St Patrick's Day or Twelfth of July: Which has more crime?
BOTH July 12 and St Patrick's Day show similar spikes in crime, figures show.
The Irish News examined seven years of police crime statistics on both public holidays and compared these with the average daily number of crimes.
And they suggest that when comparing crime rates on St Patrick's Day and the Twelfth, there is not much difference between them.
Both attract an above average amount of crime, around a third more than the daily average.
Which holiday has more crime depends on the time period examined.
Using PSNI statistics released through Freedom of Information requests, we tallied crimes recorded in each year from 2009 to 2015.
We also studied figures for the 36-hour period surrounding each date – from 6pm on March 16 and July 11, to 6am on March 18 and July 13.
The Twelfth comes out on top when looking at the single day only, with an average of 405 offences compared to 379 on St Patrick's Day.
The average number of crimes reported on other days of the year, based on police figures from 2008/09 to 2014/15, was 288.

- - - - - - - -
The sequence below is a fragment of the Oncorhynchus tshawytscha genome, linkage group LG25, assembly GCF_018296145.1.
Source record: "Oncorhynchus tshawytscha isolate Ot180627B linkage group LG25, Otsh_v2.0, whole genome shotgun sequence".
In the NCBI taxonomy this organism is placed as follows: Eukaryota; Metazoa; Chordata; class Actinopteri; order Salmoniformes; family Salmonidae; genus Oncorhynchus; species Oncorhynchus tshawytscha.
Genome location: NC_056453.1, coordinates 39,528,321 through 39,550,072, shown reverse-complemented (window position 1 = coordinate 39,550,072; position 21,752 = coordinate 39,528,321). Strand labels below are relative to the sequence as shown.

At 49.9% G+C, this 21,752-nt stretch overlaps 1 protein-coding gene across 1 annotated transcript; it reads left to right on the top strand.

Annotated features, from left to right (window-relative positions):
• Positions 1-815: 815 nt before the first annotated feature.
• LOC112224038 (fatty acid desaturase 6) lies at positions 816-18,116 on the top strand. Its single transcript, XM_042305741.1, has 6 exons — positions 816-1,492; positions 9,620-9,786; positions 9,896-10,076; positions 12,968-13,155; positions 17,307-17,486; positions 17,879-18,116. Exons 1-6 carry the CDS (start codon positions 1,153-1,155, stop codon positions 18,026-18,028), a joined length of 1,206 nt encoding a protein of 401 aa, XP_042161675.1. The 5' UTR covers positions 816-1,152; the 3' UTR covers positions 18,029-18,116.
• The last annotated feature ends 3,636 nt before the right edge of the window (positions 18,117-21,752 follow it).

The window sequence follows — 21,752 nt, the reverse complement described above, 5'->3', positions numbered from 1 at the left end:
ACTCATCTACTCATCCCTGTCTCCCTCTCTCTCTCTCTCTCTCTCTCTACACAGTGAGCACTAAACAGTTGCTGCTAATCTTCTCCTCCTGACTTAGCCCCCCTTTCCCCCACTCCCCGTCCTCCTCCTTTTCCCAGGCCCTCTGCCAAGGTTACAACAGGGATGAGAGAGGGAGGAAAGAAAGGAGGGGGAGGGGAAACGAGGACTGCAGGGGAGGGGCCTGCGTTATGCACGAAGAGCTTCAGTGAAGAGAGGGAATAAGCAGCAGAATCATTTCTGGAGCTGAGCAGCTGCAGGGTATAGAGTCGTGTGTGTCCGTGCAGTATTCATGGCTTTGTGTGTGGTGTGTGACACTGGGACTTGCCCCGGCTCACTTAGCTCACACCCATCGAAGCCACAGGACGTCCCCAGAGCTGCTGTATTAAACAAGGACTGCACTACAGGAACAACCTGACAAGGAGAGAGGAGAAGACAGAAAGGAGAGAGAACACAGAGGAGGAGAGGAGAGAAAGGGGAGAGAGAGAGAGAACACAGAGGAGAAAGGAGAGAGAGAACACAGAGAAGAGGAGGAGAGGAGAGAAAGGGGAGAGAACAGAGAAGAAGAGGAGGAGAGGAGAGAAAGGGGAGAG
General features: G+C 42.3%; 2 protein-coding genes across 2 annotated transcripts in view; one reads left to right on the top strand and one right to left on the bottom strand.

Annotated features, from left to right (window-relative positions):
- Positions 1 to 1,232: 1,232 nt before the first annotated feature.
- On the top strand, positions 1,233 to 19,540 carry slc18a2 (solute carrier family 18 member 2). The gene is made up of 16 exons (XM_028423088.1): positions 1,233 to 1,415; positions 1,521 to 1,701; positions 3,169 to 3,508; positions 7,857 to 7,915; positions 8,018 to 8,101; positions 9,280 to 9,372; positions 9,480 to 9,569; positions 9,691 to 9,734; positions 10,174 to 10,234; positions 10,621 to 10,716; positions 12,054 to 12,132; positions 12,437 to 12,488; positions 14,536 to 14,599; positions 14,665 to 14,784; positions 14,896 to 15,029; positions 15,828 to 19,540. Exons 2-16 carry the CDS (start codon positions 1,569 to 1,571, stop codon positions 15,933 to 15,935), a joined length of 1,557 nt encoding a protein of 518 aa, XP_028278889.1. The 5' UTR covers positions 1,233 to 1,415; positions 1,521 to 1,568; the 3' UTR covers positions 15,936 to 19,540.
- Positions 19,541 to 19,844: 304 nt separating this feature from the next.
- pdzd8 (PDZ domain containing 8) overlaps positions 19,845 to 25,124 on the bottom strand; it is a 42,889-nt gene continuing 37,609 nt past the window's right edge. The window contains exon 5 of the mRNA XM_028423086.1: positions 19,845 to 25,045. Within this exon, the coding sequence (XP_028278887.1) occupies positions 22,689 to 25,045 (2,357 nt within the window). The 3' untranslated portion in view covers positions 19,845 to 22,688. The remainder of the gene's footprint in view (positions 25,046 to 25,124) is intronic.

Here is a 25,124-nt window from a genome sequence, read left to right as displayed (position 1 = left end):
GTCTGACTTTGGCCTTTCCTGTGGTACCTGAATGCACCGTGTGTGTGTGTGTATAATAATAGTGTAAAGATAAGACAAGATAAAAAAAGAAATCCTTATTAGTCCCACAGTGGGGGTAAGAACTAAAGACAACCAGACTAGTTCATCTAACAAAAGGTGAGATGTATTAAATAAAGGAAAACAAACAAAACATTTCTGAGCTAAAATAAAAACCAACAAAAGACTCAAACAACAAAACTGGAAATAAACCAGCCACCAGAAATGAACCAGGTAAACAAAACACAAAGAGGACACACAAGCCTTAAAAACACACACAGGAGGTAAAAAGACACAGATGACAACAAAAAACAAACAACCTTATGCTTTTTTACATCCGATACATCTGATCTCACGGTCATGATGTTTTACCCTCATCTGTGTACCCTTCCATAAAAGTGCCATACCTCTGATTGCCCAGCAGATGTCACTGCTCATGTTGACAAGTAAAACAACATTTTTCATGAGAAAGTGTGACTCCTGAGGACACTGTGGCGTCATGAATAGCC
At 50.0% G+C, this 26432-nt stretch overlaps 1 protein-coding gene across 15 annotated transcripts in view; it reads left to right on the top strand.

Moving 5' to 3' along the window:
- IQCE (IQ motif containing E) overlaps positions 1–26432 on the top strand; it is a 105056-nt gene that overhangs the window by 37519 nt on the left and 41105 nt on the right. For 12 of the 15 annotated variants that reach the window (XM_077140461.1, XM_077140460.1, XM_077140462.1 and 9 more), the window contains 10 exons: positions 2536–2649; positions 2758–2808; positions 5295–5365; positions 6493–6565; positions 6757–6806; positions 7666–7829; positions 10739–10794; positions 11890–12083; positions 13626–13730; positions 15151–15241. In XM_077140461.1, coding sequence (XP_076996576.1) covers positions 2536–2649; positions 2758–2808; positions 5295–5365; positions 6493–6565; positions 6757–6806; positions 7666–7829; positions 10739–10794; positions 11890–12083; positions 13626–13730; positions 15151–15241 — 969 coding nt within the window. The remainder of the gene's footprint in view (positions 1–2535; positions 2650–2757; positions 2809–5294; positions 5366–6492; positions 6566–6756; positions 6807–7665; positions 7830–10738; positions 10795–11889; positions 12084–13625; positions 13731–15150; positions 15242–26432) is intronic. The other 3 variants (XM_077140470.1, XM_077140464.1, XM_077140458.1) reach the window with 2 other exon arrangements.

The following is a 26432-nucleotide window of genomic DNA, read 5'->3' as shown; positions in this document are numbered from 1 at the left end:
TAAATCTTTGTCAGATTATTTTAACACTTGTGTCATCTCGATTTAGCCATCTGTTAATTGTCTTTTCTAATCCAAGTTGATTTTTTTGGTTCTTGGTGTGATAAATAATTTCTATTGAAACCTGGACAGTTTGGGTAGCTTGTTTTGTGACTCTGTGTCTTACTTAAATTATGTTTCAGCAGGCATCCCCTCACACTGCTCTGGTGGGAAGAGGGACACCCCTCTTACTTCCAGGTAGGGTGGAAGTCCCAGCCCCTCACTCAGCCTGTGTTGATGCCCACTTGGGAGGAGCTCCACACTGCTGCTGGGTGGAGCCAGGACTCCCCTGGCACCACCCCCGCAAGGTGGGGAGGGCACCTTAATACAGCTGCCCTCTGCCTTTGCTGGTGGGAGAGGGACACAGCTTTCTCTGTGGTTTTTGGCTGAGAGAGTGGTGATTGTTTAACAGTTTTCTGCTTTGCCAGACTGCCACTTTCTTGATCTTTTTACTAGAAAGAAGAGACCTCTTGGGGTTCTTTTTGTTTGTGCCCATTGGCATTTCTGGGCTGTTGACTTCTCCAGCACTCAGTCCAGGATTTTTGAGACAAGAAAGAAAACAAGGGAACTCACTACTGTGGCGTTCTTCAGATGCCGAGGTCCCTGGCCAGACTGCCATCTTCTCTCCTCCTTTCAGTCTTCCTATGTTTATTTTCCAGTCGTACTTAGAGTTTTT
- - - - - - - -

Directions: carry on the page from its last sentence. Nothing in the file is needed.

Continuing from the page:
However, when looking at the 36-hour period the St Patrick's holiday had more crimes.
It had 590 on average, compared to 578 during the Twelfth period and a 36-hour average across the year of 432.
The most common crimes reported across the 36-hour period of both holidays were assault with injury and criminal damage.
Since 2009 there have been 881 and 849 assaults with injury reported on St Patrick's and the Twelfth respectively, and 981 and 881 reports of criminal damage.
The two public holidays are often pitted against each other by nationalists and unionists.
Over the years both have seen violence and disorder, although for the majority in Northern Ireland both events pass off peacefully.
Earlier this year there were disturbances in the Holylands student area of south Belfast as hundreds gathered on St Patrick's Day.
A PSNI officer was injured when bottles were thrown at police, and 11 people were arrested in the area and the city centre over the holiday period.
Trouble also flared again during the Twelfth last year after a contentious Orange Order parade was blocked from marching past the Ardoyne area in north Belfast.